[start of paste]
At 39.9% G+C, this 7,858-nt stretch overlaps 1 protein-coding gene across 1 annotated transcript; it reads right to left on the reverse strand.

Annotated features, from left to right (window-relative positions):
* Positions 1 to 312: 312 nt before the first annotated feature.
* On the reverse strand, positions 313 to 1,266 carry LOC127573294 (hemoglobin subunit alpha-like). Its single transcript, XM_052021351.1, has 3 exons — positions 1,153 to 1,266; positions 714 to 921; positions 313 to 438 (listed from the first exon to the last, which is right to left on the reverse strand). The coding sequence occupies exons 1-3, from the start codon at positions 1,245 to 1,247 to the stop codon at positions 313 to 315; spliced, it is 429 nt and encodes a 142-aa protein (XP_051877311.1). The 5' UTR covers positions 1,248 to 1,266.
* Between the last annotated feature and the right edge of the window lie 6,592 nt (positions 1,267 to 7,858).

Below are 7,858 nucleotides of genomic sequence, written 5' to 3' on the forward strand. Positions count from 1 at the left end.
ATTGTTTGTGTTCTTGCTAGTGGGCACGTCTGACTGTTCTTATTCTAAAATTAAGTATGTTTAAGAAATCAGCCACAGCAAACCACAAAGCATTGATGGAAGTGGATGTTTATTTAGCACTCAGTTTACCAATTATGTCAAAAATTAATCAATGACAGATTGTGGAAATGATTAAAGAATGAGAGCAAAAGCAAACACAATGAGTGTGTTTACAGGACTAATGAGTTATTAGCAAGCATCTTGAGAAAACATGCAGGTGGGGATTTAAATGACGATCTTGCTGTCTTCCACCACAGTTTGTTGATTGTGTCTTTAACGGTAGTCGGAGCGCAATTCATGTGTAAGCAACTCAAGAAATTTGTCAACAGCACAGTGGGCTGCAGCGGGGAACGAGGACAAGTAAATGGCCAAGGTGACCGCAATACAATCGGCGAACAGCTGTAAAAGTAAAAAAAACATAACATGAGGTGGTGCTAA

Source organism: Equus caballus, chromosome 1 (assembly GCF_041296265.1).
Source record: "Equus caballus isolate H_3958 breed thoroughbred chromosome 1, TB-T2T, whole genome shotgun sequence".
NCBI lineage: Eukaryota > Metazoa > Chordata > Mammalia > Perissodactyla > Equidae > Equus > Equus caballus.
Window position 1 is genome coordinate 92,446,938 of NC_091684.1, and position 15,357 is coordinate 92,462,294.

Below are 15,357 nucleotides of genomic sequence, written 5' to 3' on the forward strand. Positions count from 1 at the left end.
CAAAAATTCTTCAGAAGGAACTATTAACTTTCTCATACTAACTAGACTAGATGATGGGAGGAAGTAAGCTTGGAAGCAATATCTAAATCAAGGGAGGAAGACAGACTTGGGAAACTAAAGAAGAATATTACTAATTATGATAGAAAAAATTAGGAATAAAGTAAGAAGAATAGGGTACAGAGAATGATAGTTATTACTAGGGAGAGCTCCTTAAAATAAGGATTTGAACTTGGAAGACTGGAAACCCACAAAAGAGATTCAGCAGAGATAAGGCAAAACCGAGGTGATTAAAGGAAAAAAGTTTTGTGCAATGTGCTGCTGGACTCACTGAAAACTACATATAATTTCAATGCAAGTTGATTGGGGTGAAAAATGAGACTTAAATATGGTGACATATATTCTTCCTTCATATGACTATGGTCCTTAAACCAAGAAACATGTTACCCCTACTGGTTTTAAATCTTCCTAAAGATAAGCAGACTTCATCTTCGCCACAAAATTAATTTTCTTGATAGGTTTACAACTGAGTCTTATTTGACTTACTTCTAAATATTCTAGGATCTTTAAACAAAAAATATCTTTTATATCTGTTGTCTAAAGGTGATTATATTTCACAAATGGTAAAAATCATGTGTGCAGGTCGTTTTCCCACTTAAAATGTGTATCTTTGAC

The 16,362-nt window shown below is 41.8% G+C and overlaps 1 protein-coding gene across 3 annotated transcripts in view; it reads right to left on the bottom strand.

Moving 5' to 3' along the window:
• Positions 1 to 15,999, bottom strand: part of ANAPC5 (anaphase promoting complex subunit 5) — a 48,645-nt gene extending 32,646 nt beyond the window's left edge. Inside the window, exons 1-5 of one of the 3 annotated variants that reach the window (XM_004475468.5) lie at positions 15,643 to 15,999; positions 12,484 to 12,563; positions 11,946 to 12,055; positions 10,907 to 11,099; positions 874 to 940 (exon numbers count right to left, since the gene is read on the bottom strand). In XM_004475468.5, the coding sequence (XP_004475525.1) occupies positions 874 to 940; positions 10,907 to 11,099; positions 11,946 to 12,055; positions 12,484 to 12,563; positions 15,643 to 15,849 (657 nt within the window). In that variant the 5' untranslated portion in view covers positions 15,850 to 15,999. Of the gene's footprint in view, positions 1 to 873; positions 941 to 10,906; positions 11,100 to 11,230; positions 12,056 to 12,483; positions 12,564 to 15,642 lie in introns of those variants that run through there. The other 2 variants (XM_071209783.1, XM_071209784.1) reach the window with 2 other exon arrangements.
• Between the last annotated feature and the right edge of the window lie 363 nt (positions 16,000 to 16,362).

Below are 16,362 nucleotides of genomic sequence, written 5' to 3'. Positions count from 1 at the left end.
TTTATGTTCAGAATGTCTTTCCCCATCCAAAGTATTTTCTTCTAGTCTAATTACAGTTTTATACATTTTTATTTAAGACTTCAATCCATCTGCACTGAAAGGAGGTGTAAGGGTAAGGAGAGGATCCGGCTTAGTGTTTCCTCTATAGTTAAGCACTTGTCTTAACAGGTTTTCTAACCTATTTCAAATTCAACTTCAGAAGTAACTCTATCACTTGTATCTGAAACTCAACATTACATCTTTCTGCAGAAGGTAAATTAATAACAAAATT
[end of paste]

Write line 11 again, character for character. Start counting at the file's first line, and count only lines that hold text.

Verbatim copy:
Window position 1 is genome coordinate 92,446,938 of NC_091684.1, and position 15,357 is coordinate 92,462,294.